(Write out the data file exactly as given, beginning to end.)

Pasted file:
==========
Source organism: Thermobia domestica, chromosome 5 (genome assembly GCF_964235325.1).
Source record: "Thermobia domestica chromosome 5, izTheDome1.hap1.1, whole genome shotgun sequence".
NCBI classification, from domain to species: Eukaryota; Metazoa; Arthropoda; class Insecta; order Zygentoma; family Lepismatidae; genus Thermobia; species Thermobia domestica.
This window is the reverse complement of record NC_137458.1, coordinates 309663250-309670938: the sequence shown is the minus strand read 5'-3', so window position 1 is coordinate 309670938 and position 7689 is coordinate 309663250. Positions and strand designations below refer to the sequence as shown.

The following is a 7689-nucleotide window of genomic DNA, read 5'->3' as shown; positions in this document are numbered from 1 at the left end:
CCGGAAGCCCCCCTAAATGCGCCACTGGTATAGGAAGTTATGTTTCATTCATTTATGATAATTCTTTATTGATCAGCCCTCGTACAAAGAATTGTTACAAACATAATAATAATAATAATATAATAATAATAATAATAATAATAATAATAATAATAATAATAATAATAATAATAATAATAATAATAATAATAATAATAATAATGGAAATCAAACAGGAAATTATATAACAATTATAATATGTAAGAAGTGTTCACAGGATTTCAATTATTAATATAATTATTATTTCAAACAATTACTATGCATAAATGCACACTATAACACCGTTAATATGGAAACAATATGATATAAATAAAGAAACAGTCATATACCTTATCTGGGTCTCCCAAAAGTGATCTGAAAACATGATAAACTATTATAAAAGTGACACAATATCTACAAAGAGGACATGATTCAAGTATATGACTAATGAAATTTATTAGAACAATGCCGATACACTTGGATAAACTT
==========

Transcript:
Source organism: Thermobia domestica, chromosome 5 (genome assembly GCF_964235325.1).
Source record: "Thermobia domestica chromosome 5, izTheDome1.hap1.1, whole genome shotgun sequence".
NCBI classification, from domain to species: Eukaryota; Metazoa; Arthropoda; class Insecta; order Zygentoma; family Lepismatidae; genus Thermobia; species Thermobia domestica.
This window is the reverse complement of record NC_137458.1, coordinates 309663250-309670938: the sequence shown is the minus strand read 5'-3', so window position 1 is coordinate 309670938 and position 7689 is coordinate 309663250. Positions and strand designations below refer to the sequence as shown.

The following is a 7689-nucleotide window of genomic DNA, read 5'->3' as shown; positions in this document are numbered from 1 at the left end:
CCGGAAGCCCCCCTAAATGCGCCACTGGTATAGGAAGTTATGTTTCATTCATTTATGATAATTCTTTATTGATCAGCCCTCGTACAAAGAATTGTTACAAACATAATAATAATAATAATATAATAATAATAATAATAATAATAATAATAATAATAATAATAATAATAATAATAATAATAATAATAATAATAATAATAATAATGGAAATCAAACAGGAAATTATATAACAATTATAATATGTAAGAAGTGTTCACAGGATTTCAATTATTAATATAATTATTATTTCAAACAATTACTATGCATAAATGCACACTATAACACCGTTAATATGGAAACAATATGATATAAATAAAGAAACAGTCATATACCTTATCTGGGTCTCCCAAAAGTGATCTGAAAACATGATAAACTATTATAAAAGTGACACAATATCTACAAAGAGGACATGATTCAAGTATATGACTAATGAAATTTATTAGAACAATGCCGATACACTTGGATAAACTT